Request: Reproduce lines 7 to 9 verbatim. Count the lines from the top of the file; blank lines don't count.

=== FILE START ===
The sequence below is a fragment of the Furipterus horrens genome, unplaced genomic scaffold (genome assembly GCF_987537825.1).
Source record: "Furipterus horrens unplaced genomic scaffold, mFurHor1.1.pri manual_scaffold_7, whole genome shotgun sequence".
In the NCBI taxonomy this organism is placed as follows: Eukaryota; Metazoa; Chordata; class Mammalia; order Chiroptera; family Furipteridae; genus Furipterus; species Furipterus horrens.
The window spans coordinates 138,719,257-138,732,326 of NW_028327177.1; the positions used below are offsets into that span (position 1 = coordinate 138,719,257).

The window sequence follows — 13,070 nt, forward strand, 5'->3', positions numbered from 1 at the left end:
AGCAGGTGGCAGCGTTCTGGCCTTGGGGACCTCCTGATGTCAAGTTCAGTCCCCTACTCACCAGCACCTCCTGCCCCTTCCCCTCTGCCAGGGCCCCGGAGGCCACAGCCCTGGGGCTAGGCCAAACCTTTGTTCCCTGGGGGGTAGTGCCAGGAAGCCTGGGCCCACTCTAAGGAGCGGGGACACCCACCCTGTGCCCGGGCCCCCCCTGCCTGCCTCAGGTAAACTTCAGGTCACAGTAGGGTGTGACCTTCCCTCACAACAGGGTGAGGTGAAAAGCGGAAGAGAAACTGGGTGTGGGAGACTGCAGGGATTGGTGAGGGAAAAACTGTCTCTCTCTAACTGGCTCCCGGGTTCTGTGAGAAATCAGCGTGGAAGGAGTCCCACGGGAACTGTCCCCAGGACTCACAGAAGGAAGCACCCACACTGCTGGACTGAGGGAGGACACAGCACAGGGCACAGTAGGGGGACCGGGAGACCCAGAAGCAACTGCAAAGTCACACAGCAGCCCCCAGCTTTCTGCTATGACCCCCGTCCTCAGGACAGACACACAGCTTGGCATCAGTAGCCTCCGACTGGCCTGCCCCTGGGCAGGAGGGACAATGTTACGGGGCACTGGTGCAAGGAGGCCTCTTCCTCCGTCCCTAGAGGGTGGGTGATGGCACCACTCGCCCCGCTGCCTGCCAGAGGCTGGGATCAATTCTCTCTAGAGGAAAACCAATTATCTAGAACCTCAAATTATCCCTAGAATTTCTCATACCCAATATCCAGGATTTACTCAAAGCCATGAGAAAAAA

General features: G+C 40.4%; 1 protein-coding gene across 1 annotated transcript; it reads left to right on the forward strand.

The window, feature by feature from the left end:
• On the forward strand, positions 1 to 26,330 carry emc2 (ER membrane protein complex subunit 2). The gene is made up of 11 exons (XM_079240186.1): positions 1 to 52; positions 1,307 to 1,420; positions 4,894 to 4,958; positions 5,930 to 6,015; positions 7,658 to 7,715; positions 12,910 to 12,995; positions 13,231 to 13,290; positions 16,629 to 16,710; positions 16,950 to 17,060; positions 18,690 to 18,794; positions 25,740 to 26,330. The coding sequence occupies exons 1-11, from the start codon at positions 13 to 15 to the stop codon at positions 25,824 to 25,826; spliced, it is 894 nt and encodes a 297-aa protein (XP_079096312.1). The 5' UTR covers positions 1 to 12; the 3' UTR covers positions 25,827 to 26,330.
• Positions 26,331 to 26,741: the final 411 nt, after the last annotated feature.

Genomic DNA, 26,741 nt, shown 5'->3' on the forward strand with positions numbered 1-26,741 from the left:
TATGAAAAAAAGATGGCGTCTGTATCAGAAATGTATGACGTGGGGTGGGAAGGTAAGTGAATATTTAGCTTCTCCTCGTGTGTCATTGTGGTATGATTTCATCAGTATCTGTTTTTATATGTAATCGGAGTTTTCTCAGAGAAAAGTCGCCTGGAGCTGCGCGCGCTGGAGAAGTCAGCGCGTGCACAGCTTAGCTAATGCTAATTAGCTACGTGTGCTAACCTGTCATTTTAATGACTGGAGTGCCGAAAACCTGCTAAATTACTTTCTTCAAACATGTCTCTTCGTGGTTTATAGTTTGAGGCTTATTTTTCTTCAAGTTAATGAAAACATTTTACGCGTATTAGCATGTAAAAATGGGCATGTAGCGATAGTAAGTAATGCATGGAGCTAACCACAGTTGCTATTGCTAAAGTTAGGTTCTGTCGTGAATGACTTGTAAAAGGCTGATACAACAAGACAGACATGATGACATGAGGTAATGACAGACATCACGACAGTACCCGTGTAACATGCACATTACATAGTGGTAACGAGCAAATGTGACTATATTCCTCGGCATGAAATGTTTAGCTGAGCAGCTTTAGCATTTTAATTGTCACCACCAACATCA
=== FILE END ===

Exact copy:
General features: G+C 40.4%; 1 protein-coding gene across 1 annotated transcript; it reads left to right on the forward strand.

The window, feature by feature from the left end:
• On the forward strand, positions 1 to 26,330 carry emc2 (ER membrane protein complex subunit 2). The gene is made up of 11 exons (XM_079240186.1): positions 1 to 52; positions 1,307 to 1,420; positions 4,894 to 4,958; positions 5,930 to 6,015; positions 7,658 to 7,715; positions 12,910 to 12,995; positions 13,231 to 13,290; positions 16,629 to 16,710; positions 16,950 to 17,060; positions 18,690 to 18,794; positions 25,740 to 26,330. The coding sequence occupies exons 1-11, from the start codon at positions 13 to 15 to the stop codon at positions 25,824 to 25,826; spliced, it is 894 nt and encodes a 297-aa protein (XP_079096312.1). The 5' UTR covers positions 1 to 12; the 3' UTR covers positions 25,827 to 26,330.